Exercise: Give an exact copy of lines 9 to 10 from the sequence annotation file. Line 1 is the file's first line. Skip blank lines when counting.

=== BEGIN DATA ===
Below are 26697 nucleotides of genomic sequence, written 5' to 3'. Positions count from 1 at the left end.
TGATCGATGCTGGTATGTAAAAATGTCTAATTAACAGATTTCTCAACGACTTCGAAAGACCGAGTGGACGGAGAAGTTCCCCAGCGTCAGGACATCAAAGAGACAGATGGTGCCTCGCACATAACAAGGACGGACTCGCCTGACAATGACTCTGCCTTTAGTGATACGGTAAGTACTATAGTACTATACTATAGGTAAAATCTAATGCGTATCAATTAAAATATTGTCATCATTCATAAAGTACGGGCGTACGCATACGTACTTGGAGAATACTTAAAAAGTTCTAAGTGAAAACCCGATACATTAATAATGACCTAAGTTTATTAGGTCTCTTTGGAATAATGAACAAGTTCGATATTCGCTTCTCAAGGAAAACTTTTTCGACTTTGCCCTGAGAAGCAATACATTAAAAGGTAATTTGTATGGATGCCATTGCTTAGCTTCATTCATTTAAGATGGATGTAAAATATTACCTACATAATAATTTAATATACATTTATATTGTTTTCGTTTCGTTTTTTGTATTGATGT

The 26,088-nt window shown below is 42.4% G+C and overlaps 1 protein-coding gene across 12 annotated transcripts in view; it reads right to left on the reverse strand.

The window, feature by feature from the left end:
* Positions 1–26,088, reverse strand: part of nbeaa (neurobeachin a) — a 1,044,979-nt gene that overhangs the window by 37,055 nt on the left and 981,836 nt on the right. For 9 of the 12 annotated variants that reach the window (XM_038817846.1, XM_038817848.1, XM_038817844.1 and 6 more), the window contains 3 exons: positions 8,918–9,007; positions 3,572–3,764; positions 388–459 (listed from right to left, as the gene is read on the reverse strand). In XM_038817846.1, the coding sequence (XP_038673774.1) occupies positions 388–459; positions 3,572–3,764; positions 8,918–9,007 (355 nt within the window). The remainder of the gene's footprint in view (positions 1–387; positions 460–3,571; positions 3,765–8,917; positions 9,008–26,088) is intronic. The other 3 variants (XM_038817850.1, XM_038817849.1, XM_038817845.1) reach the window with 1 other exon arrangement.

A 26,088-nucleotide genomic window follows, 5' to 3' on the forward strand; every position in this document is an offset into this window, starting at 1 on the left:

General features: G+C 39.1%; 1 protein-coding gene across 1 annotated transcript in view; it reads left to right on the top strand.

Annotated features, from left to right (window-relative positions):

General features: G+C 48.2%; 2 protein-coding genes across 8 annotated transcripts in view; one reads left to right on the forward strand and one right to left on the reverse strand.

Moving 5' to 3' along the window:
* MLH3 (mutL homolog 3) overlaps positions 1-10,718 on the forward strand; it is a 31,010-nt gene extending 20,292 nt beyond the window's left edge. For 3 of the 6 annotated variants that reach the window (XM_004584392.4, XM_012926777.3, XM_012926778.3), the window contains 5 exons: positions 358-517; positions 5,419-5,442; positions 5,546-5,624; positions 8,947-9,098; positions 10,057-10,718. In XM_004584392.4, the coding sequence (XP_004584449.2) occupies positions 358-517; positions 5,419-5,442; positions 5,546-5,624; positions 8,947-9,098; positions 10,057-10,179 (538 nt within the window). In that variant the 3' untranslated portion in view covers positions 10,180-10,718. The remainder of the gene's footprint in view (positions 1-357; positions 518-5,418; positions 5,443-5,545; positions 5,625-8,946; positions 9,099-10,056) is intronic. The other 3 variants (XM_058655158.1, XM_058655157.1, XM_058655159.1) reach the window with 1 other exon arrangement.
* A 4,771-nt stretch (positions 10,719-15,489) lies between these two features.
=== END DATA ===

General features: G+C 48.2%; 2 protein-coding genes across 8 annotated transcripts in view; one reads left to right on the forward strand and one right to left on the reverse strand.

Moving 5' to 3' along the window: